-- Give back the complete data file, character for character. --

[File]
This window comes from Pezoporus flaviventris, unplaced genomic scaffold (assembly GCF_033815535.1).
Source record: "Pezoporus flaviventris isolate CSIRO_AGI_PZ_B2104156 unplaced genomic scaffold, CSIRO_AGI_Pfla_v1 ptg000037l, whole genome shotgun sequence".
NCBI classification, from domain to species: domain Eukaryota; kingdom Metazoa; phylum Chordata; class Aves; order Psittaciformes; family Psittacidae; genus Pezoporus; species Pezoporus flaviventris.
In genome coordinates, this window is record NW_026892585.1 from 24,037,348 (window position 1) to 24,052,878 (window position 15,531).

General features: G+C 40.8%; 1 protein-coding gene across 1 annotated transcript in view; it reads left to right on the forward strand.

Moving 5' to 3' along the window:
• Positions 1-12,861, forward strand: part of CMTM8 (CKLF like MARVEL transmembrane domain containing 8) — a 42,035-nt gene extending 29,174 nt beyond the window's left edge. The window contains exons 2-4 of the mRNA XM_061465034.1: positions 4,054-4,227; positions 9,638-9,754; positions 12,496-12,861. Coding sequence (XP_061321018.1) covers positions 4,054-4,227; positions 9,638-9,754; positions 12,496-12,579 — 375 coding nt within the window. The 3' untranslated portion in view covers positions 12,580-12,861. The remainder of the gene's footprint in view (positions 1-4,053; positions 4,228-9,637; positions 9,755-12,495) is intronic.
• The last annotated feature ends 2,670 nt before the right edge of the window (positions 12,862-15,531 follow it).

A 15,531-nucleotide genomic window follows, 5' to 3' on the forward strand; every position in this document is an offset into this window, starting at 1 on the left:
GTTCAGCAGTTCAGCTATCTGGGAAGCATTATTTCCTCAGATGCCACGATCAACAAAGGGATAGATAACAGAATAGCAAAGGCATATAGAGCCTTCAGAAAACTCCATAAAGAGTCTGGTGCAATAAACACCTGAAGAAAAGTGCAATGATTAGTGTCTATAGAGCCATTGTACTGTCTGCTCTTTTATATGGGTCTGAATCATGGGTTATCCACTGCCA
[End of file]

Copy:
This window comes from Pezoporus flaviventris, unplaced genomic scaffold (assembly GCF_033815535.1).
Source record: "Pezoporus flaviventris isolate CSIRO_AGI_PZ_B2104156 unplaced genomic scaffold, CSIRO_AGI_Pfla_v1 ptg000037l, whole genome shotgun sequence".
NCBI classification, from domain to species: domain Eukaryota; kingdom Metazoa; phylum Chordata; class Aves; order Psittaciformes; family Psittacidae; genus Pezoporus; species Pezoporus flaviventris.
In genome coordinates, this window is record NW_026892585.1 from 24,037,348 (window position 1) to 24,052,878 (window position 15,531).

General features: G+C 40.8%; 1 protein-coding gene across 1 annotated transcript in view; it reads left to right on the forward strand.

Moving 5' to 3' along the window:
• Positions 1-12,861, forward strand: part of CMTM8 (CKLF like MARVEL transmembrane domain containing 8) — a 42,035-nt gene extending 29,174 nt beyond the window's left edge. The window contains exons 2-4 of the mRNA XM_061465034.1: positions 4,054-4,227; positions 9,638-9,754; positions 12,496-12,861. Coding sequence (XP_061321018.1) covers positions 4,054-4,227; positions 9,638-9,754; positions 12,496-12,579 — 375 coding nt within the window. The 3' untranslated portion in view covers positions 12,580-12,861. The remainder of the gene's footprint in view (positions 1-4,053; positions 4,228-9,637; positions 9,755-12,495) is intronic.
• The last annotated feature ends 2,670 nt before the right edge of the window (positions 12,862-15,531 follow it).

A 15,531-nucleotide genomic window follows, 5' to 3' on the forward strand; every position in this document is an offset into this window, starting at 1 on the left:
GTTCAGCAGTTCAGCTATCTGGGAAGCATTATTTCCTCAGATGCCACGATCAACAAAGGGATAGATAACAGAATAGCAAAGGCATATAGAGCCTTCAGAAAACTCCATAAAGAGTCTGGTGCAATAAACACCTGAAGAAAAGTGCAATGATTAGTGTCTATAGAGCCATTGTACTGTCTGCTCTTTTATATGGGTCTGAATCATGGGTTATCCACTGCCA